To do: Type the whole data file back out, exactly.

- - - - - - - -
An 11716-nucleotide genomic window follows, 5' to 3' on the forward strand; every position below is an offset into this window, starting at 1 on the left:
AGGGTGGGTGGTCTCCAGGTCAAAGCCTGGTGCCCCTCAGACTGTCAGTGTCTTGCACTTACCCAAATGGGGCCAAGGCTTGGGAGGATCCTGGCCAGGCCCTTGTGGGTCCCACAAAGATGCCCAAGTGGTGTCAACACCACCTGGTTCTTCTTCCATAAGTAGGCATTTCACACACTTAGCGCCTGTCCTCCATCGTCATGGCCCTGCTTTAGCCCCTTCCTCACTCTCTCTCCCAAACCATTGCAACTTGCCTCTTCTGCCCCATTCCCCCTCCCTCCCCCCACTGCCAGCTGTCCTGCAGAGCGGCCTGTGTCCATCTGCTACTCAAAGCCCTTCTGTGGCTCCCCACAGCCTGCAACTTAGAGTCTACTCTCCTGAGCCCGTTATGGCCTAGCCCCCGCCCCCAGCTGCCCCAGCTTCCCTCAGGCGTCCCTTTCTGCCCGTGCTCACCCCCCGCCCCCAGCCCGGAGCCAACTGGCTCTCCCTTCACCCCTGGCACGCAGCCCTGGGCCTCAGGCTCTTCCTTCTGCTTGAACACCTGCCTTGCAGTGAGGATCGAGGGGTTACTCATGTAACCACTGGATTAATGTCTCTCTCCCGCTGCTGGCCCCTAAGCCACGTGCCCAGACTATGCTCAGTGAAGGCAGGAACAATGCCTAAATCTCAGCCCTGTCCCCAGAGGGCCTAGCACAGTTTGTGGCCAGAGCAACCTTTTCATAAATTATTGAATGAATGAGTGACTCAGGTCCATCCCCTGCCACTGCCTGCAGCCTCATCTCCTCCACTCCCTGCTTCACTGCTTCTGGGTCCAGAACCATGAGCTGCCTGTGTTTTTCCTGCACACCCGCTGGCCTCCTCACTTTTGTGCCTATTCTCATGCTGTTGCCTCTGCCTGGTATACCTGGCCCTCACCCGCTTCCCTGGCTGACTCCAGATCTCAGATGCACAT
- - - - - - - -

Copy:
An 11716-nucleotide genomic window follows, 5' to 3' on the forward strand; every position below is an offset into this window, starting at 1 on the left:
AGGGTGGGTGGTCTCCAGGTCAAAGCCTGGTGCCCCTCAGACTGTCAGTGTCTTGCACTTACCCAAATGGGGCCAAGGCTTGGGAGGATCCTGGCCAGGCCCTTGTGGGTCCCACAAAGATGCCCAAGTGGTGTCAACACCACCTGGTTCTTCTTCCATAAGTAGGCATTTCACACACTTAGCGCCTGTCCTCCATCGTCATGGCCCTGCTTTAGCCCCTTCCTCACTCTCTCTCCCAAACCATTGCAACTTGCCTCTTCTGCCCCATTCCCCCTCCCTCCCCCCACTGCCAGCTGTCCTGCAGAGCGGCCTGTGTCCATCTGCTACTCAAAGCCCTTCTGTGGCTCCCCACAGCCTGCAACTTAGAGTCTACTCTCCTGAGCCCGTTATGGCCTAGCCCCCGCCCCCAGCTGCCCCAGCTTCCCTCAGGCGTCCCTTTCTGCCCGTGCTCACCCCCCGCCCCCAGCCCGGAGCCAACTGGCTCTCCCTTCACCCCTGGCACGCAGCCCTGGGCCTCAGGCTCTTCCTTCTGCTTGAACACCTGCCTTGCAGTGAGGATCGAGGGGTTACTCATGTAACCACTGGATTAATGTCTCTCTCCCGCTGCTGGCCCCTAAGCCACGTGCCCAGACTATGCTCAGTGAAGGCAGGAACAATGCCTAAATCTCAGCCCTGTCCCCAGAGGGCCTAGCACAGTTTGTGGCCAGAGCAACCTTTTCATAAATTATTGAATGAATGAGTGACTCAGGTCCATCCCCTGCCACTGCCTGCAGCCTCATCTCCTCCACTCCCTGCTTCACTGCTTCTGGGTCCAGAACCATGAGCTGCCTGTGTTTTTCCTGCACACCCGCTGGCCTCCTCACTTTTGTGCCTATTCTCATGCTGTTGCCTCTGCCTGGTATACCTGGCCCTCACCCGCTTCCCTGGCTGACTCCAGATCTCAGATGCACAT